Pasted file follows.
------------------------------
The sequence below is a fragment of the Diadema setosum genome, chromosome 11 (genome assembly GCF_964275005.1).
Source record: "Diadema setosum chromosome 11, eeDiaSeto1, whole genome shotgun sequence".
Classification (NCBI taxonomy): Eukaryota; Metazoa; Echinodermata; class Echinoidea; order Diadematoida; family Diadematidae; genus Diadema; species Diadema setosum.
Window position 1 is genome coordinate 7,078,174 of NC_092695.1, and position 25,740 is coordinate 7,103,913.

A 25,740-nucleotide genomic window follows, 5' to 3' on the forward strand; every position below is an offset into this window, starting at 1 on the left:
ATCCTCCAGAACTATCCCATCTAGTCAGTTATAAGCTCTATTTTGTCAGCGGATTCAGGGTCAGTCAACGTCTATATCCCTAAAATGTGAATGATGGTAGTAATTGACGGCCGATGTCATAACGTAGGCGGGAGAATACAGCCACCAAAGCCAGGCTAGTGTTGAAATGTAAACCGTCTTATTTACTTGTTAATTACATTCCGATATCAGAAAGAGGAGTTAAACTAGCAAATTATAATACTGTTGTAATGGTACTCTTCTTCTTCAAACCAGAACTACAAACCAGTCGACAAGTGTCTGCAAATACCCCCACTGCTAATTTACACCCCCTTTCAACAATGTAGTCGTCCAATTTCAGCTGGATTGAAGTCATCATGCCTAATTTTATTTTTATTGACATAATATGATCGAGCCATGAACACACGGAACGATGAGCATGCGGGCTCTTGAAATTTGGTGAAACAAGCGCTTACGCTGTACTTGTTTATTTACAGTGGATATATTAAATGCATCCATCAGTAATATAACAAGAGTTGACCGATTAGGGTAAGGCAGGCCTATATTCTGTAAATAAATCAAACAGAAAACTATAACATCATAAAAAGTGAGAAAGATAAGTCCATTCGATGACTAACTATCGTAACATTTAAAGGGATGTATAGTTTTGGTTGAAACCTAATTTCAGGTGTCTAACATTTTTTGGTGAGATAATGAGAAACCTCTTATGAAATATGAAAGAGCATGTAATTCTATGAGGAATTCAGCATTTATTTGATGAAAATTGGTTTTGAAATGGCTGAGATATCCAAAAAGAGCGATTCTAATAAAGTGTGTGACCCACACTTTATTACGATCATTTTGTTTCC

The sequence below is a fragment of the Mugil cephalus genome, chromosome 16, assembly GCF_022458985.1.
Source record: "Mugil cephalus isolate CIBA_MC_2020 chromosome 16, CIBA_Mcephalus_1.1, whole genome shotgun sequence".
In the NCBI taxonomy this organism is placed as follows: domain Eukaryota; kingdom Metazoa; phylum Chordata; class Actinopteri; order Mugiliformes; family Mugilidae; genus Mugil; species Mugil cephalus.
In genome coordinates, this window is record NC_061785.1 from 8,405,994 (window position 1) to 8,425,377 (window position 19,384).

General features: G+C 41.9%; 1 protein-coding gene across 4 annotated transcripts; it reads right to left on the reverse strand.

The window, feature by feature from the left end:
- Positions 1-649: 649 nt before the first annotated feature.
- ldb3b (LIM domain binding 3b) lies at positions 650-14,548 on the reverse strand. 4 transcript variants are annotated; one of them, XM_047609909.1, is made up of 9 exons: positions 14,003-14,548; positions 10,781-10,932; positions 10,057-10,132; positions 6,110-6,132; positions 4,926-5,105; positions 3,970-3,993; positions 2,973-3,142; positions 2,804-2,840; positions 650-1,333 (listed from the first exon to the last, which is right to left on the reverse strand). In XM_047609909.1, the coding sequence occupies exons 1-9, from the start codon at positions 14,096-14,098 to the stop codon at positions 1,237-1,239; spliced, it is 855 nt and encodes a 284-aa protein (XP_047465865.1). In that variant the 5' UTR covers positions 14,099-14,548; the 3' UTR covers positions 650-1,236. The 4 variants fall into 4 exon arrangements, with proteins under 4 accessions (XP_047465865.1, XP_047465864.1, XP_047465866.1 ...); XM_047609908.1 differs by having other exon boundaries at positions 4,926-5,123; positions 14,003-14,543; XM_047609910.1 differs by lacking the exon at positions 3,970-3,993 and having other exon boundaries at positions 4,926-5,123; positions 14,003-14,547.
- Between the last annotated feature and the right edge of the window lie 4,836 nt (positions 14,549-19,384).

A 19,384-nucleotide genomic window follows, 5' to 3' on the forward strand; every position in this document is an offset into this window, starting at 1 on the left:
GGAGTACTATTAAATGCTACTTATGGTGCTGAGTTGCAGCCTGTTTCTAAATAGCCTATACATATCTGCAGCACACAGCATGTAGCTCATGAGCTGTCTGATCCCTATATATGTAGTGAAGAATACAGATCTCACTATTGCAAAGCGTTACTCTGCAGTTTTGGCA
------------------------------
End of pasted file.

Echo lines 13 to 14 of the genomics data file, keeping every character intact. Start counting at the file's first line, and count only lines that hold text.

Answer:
- Positions 1-649: 649 nt before the first annotated feature.
- ldb3b (LIM domain binding 3b) lies at positions 650-14,548 on the reverse strand. 4 transcript variants are annotated; one of them, XM_047609909.1, is made up of 9 exons: positions 14,003-14,548; positions 10,781-10,932; positions 10,057-10,132; positions 6,110-6,132; positions 4,926-5,105; positions 3,970-3,993; positions 2,973-3,142; positions 2,804-2,840; positions 650-1,333 (listed from the first exon to the last, which is right to left on the reverse strand). In XM_047609909.1, the coding sequence occupies exons 1-9, from the start codon at positions 14,096-14,098 to the stop codon at positions 1,237-1,239; spliced, it is 855 nt and encodes a 284-aa protein (XP_047465865.1). In that variant the 5' UTR covers positions 14,099-14,548; the 3' UTR covers positions 650-1,236. The 4 variants fall into 4 exon arrangements, with proteins under 4 accessions (XP_047465865.1, XP_047465864.1, XP_047465866.1 ...); XM_047609908.1 differs by having other exon boundaries at positions 4,926-5,123; positions 14,003-14,543; XM_047609910.1 differs by lacking the exon at positions 3,970-3,993 and having other exon boundaries at positions 4,926-5,123; positions 14,003-14,547.